arnaud maggs the child, it turnsout, was inspired by a man who sold popcorn from the sidecar of a motorcycle. Now, as one of Canada's most celebrated senior artists, he finds inspiration in the flea markets and used-book stands that crowd the streets of Paris. A new documentary on the 76-year-old artist makes its North American television premiere tonight at 10 pm on TVO. Directed by Annette Mangaard, an artist in her own right, the film reveals Maggs's thoughts, processes and charm with a lively pace that feels like a brisk walk in the French countryside.
Pieces of super-8, 16mm and video interview footage are entwined to tell his story from early work as a graphic designer and fashion photographer through his move to the visual arts at an age when most of his generation were trying to protect their retirement nest eggs.
Put together over four years, in part while Maggs was preparing work for a 1999 retrospective at the Power Plant, Mangaard's film relentlessly explores the why behind the work. Maggs, using photography as his medium, started out documenting people by shooting them at various angles and displaying the resulting images in a grid pattern like the output of an overzealous photo booth.
Typically he shot people 48 times in two poses (front and profile), and his rigid and clinical approach reveals subtleties of appearance and personality. In installations like that at the Power Plant, some 8,000 unique photos line the walls. Step forward and you see the individual. Step back and we're all the same.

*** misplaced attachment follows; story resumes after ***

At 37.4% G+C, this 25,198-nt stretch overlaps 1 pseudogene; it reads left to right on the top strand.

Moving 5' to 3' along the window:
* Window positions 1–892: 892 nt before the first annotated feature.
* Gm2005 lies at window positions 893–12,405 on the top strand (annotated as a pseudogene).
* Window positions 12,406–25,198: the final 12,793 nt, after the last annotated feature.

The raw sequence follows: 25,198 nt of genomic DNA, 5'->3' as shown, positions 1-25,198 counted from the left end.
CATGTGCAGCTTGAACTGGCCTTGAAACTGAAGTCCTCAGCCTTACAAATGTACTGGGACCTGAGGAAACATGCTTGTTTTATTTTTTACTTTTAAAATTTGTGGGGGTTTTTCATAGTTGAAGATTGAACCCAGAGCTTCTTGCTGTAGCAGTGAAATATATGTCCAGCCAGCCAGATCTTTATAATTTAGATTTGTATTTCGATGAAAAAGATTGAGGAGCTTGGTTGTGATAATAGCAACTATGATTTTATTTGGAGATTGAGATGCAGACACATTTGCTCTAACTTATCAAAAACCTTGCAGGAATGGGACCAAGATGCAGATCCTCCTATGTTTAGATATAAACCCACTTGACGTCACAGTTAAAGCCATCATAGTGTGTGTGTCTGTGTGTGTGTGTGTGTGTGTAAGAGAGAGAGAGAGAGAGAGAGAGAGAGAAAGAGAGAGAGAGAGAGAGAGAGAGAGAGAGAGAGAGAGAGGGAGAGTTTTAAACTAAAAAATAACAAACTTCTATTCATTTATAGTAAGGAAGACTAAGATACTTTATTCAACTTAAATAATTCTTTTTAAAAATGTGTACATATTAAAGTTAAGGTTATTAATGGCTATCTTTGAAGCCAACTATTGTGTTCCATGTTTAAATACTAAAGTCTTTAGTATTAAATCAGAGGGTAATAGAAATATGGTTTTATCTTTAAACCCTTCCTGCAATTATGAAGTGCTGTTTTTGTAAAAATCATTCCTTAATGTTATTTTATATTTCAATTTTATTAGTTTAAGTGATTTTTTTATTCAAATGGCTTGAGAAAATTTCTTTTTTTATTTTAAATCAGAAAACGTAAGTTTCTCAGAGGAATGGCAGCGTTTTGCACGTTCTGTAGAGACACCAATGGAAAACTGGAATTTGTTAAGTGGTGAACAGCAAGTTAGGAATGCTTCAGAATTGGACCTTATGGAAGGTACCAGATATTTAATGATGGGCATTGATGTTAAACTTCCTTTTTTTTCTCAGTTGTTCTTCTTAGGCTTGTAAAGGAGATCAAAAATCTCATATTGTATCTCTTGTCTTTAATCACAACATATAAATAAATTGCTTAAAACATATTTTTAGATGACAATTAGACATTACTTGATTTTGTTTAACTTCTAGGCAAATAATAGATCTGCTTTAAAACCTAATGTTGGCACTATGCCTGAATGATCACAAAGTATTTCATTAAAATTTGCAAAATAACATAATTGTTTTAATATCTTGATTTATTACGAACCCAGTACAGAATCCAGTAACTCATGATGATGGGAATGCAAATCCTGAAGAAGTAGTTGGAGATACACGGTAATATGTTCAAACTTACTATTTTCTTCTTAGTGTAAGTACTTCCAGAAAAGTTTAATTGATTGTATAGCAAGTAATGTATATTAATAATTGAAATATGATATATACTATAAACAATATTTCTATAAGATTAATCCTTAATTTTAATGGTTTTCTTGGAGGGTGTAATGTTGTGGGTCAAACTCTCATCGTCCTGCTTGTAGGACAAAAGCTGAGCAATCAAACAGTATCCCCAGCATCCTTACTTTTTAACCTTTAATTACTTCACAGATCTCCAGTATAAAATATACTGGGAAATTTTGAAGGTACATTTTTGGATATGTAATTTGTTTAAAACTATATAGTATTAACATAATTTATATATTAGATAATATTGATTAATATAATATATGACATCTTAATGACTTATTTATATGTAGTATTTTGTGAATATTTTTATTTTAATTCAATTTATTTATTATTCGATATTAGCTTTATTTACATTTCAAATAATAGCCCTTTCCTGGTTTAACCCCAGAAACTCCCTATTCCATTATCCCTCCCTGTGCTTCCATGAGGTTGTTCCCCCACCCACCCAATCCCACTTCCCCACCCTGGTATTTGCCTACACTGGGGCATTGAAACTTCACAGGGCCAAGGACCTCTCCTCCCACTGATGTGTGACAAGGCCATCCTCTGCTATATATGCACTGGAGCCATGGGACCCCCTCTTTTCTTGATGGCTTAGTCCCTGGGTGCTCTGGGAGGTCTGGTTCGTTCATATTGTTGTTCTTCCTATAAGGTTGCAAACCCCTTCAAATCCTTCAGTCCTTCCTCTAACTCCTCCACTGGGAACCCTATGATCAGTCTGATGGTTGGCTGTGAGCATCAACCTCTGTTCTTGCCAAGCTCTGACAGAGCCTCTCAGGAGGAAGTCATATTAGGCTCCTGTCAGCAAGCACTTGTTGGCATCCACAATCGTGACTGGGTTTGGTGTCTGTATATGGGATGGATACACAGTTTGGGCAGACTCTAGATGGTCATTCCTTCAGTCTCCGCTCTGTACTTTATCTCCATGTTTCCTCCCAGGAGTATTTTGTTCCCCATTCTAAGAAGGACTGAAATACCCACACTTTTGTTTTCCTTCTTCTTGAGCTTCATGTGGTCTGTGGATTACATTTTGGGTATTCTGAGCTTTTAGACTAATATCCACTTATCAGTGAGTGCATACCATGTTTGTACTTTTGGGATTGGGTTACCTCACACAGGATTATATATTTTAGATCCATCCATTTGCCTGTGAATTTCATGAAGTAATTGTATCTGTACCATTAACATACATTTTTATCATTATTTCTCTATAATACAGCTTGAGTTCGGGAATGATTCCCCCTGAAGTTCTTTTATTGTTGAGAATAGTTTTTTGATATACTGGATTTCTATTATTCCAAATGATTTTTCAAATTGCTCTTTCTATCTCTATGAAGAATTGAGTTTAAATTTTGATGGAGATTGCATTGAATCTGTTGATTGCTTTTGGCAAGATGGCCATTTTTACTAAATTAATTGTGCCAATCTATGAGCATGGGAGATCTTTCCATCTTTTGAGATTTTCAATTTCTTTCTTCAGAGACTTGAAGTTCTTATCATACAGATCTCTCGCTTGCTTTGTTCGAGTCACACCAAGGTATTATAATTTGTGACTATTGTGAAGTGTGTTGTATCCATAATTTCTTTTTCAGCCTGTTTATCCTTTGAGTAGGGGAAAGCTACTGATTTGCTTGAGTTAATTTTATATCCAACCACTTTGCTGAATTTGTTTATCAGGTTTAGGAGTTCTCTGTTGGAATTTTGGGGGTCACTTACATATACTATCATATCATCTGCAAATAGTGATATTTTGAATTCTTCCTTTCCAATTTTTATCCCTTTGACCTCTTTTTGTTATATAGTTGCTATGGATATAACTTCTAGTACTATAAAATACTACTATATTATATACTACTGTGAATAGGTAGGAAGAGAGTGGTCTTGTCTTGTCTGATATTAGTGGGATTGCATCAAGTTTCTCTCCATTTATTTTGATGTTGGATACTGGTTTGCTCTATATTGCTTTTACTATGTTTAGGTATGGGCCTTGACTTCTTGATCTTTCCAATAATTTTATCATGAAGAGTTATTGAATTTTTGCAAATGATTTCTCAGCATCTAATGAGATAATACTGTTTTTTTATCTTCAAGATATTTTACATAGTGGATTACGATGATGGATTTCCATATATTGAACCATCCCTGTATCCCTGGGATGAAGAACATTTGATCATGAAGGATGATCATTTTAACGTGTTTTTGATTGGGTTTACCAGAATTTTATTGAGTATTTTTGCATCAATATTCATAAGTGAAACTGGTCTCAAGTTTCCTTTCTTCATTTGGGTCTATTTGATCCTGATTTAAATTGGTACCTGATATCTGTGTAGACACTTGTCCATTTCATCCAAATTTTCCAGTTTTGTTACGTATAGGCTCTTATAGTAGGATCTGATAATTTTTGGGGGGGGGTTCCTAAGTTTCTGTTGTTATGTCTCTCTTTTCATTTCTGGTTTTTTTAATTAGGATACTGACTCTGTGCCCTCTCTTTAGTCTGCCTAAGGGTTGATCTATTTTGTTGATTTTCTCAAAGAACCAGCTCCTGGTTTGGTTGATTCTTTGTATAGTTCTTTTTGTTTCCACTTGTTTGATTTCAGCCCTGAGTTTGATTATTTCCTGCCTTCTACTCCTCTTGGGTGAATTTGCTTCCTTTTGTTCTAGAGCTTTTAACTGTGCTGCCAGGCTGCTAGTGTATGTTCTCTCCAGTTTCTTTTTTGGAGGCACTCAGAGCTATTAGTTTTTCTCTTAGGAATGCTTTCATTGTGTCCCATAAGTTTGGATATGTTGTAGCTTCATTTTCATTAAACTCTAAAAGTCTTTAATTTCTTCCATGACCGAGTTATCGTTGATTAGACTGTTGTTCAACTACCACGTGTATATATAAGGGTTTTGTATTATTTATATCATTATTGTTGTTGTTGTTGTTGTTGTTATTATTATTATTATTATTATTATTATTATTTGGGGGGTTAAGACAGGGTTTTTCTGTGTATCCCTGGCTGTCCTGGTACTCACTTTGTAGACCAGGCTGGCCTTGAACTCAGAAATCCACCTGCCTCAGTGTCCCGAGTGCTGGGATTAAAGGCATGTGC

Maggs's later works focus on documenting his own collections of miscellany. Whether it's envelopes with thick black borders, invoices from a rich Parisian couple or the identification tags of child labourers, there is something very human about these items. Like our faces, our things are different or alike depending on our perspective.
More recently, however, the very youthful old artist has turned back to his past to tie up loose ends, as it were. He has reprinted many of the portraits he took but never exhibited, including a series of famed photographer André Kertesz. At the end of this month, Maggs's grid-like photo maquettes will paper the walls at Susan Hobbs's gallery in a show of both new work and unseen old work.
The Many Faces of Arnaud Maggs directed by Annette Mangaard, airing tonight (Thursday, January 16), 10 pm, and Sunday (January 19), 1:30 am, on TVO. Rating: NNNN
Arnaud Maggs at Susan Hobbs (137 Tecumseth), January 30 to March 15. 416-504-3699.